Habitat loss, fragmentation, degradation, pollution, and natural resource over-harvesting have already greatly reduced the variety and abundance of living organisms. While these non-climatic stressors may currently act as the primary drivers of biodiversity loss, ecosystems that are already stressed from human activities are likely more sensitive to the impacts of climate change.
In response to ongoing climate change, many species have already shifted their geographical ranges, generally poleward, towards higher elevations, or to deeper depths in marine environments. The timing of seasonal migration and other life cycle events for some species has also changed.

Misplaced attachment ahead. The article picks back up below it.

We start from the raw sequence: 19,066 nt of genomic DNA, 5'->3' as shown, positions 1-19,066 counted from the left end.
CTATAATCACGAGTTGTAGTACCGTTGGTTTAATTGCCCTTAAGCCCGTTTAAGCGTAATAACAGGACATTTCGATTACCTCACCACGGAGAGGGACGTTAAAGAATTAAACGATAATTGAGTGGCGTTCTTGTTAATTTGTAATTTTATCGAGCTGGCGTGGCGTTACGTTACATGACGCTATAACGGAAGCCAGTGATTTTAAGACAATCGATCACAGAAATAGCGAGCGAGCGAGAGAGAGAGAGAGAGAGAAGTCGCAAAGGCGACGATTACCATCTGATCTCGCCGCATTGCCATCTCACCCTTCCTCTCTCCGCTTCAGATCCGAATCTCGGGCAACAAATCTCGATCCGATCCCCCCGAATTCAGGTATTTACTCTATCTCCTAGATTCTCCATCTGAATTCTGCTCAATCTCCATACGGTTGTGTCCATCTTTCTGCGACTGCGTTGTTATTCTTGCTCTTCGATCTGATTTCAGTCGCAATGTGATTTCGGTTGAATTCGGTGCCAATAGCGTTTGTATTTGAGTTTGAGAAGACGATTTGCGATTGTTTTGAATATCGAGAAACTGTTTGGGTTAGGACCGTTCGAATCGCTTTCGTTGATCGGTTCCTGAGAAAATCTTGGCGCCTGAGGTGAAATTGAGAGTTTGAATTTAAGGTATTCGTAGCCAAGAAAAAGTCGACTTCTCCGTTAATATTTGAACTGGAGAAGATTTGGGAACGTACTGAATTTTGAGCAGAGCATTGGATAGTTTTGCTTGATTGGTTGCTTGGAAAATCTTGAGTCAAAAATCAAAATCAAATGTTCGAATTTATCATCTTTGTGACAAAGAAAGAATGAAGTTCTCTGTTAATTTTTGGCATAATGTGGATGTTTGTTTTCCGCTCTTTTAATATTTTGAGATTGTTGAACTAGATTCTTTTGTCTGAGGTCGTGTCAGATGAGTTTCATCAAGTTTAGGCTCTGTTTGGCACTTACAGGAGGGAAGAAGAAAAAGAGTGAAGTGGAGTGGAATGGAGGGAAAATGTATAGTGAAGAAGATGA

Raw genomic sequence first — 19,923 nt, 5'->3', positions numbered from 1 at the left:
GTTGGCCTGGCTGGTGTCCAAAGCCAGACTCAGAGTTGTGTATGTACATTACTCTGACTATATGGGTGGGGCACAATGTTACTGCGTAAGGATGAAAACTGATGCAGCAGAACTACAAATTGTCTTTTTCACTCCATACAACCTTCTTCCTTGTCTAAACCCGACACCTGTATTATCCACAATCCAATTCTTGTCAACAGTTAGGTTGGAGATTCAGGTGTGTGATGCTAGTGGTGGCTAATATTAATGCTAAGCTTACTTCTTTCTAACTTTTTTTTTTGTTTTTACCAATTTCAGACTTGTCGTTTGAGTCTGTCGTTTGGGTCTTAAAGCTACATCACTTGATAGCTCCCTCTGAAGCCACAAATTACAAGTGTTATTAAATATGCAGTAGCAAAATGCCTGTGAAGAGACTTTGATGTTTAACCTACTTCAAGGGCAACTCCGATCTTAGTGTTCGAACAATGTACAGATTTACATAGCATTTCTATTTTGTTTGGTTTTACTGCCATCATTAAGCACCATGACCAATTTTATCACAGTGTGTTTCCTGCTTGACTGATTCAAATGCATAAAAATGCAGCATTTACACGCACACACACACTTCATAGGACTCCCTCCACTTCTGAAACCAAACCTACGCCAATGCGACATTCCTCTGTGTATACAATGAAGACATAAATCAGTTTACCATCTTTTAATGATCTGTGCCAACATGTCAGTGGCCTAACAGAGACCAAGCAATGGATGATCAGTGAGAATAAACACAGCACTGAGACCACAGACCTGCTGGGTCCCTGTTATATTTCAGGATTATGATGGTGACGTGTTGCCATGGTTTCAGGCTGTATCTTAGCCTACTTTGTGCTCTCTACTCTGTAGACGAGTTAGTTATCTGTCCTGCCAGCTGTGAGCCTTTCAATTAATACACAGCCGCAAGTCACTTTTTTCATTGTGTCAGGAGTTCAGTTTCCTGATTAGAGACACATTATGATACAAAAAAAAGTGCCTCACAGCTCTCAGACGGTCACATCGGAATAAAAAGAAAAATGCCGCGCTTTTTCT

These and other changes will likely bring about new assemblages of species, alter food webs, and—in worst case scenarios—cause extinctions. Rare and endangered species are most at risk because of their limited ranges or specific biophysical requirements.
Adapted and excerpted from of the report Impacts of climate change on biodiversity, ecosystems, and ecosystem services: Technical input to the 2013 National Climate Assessment, Chapter 2.
Purple wildflowers in a field. http://www.ForestWander.com. CC BY-SA 3.0 us, http://creativecommons.org/licenses/by-sa/3.0/us/deed.en, via Wikimedia Commons